One of the biggest risks I’m seeing years ago was that 2018 was a great time to get into multifamily. A lot of people did. What they found is they projected these 3, 5, 7 year holds. By 2020, their properties rose tremendously in value. The stuff in 2019, they sold in 2020. The stuff in 2020, they sold in 2021. They started to get this idea that, “We always reject 3 and 5 years out but we’ve been able to sell things after 1.5 to 2.5 years. Let’s start taking on properties where we can project a sale in 2.5 or 3 years, which we can talk about.” It’s unrealistic for a full repositioning.

Generally, a repositioning takes about two years to do all the renovations and then you need a year of stabilization to get your trailing twelve months of financial data, then you need a few months to sell. Three to five years is pretty reasonable for a full repositioning but all these investors saw that they were able to sell for huge profits after 1.5 or 2.5 years. The properties they started syndicating in 2021 and now 2022, they’re projecting out, “We can keep doing that. We can do a 2 or 3 projection where we don’t do a full repositioning. We only need a bridge loan for three years. We’ll buy a rate cap. We’ll get 1 or 2 extensions and maybe that will be great.” Who knows?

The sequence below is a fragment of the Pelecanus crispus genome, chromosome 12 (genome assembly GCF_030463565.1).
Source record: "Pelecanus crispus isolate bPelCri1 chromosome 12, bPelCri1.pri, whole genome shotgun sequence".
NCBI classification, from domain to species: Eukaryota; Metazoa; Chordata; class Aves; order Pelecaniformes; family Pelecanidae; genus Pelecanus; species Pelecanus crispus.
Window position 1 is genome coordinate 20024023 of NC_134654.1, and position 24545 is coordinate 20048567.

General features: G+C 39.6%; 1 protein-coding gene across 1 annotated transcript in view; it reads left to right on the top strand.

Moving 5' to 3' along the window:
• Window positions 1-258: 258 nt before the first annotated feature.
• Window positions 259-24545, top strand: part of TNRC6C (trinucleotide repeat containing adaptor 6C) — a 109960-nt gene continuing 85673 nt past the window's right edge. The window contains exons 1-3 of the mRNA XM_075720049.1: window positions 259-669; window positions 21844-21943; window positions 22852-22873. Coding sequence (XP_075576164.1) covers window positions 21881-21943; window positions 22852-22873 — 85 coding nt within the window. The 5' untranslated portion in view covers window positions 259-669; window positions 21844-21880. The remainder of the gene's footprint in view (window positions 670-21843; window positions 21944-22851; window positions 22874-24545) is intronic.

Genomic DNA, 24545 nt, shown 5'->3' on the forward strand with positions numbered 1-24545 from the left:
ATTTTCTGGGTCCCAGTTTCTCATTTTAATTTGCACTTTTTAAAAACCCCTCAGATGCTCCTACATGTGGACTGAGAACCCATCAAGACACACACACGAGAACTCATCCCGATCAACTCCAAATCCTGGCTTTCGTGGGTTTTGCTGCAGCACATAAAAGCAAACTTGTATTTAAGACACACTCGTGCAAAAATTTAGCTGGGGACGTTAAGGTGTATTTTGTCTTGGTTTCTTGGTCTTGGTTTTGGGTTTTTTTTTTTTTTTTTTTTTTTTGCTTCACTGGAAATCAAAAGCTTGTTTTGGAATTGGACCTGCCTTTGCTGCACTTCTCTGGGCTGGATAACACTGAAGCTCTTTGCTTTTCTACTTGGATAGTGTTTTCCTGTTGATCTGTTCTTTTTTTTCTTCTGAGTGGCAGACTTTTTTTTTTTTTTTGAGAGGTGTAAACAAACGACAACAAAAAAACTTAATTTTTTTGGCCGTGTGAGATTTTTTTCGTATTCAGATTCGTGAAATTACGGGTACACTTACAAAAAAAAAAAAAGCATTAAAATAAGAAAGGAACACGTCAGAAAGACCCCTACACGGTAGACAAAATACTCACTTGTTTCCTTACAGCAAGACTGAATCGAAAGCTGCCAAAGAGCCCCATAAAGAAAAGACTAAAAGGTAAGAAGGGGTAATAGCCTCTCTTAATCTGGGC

You could get three years in and then you see the downturn. Now they’re running out of extensions and the rate caps are about to expire in year five. What do you do? What I like to tell anybody that’s in this business is it’s great to have a plan A that’s 2 or 3 or 5 years but make sure you have a plan B, C, and D that will allow you to hold this property for 7 years or 10 years or at least be able to tell your investors, “If something bad happens, here’s my mitigation. Here’s what I’m planning to do.”